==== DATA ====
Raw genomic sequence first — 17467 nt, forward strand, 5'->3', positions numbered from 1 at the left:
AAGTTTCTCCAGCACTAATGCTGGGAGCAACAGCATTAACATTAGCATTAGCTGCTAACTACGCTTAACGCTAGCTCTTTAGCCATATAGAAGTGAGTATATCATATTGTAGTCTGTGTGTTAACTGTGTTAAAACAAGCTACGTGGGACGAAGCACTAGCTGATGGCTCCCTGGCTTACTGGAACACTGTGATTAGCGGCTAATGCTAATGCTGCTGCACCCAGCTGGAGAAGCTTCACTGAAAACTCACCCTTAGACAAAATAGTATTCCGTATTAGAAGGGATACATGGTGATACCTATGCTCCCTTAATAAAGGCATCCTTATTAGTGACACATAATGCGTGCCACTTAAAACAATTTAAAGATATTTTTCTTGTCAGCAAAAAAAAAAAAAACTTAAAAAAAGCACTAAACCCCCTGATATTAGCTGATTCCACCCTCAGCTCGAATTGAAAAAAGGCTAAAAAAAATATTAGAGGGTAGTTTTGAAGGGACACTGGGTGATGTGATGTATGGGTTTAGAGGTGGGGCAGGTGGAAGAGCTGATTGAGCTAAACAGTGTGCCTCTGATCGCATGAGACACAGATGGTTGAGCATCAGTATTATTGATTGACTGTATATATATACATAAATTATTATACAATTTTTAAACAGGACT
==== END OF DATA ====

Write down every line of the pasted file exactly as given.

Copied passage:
Raw genomic sequence first — 17467 nt, forward strand, 5'->3', positions numbered from 1 at the left:
AAGTTTCTCCAGCACTAATGCTGGGAGCAACAGCATTAACATTAGCATTAGCTGCTAACTACGCTTAACGCTAGCTCTTTAGCCATATAGAAGTGAGTATATCATATTGTAGTCTGTGTGTTAACTGTGTTAAAACAAGCTACGTGGGACGAAGCACTAGCTGATGGCTCCCTGGCTTACTGGAACACTGTGATTAGCGGCTAATGCTAATGCTGCTGCACCCAGCTGGAGAAGCTTCACTGAAAACTCACCCTTAGACAAAATAGTATTCCGTATTAGAAGGGATACATGGTGATACCTATGCTCCCTTAATAAAGGCATCCTTATTAGTGACACATAATGCGTGCCACTTAAAACAATTTAAAGATATTTTTCTTGTCAGCAAAAAAAAAAAAAACTTAAAAAAAGCACTAAACCCCCTGATATTAGCTGATTCCACCCTCAGCTCGAATTGAAAAAAGGCTAAAAAAAATATTAGAGGGTAGTTTTGAAGGGACACTGGGTGATGTGATGTATGGGTTTAGAGGTGGGGCAGGTGGAAGAGCTGATTGAGCTAAACAGTGTGCCTCTGATCGCATGAGACACAGATGGTTGAGCATCAGTATTATTGATTGACTGTATATATATACATAAATTATTATACAATTTTTAAACAGGACT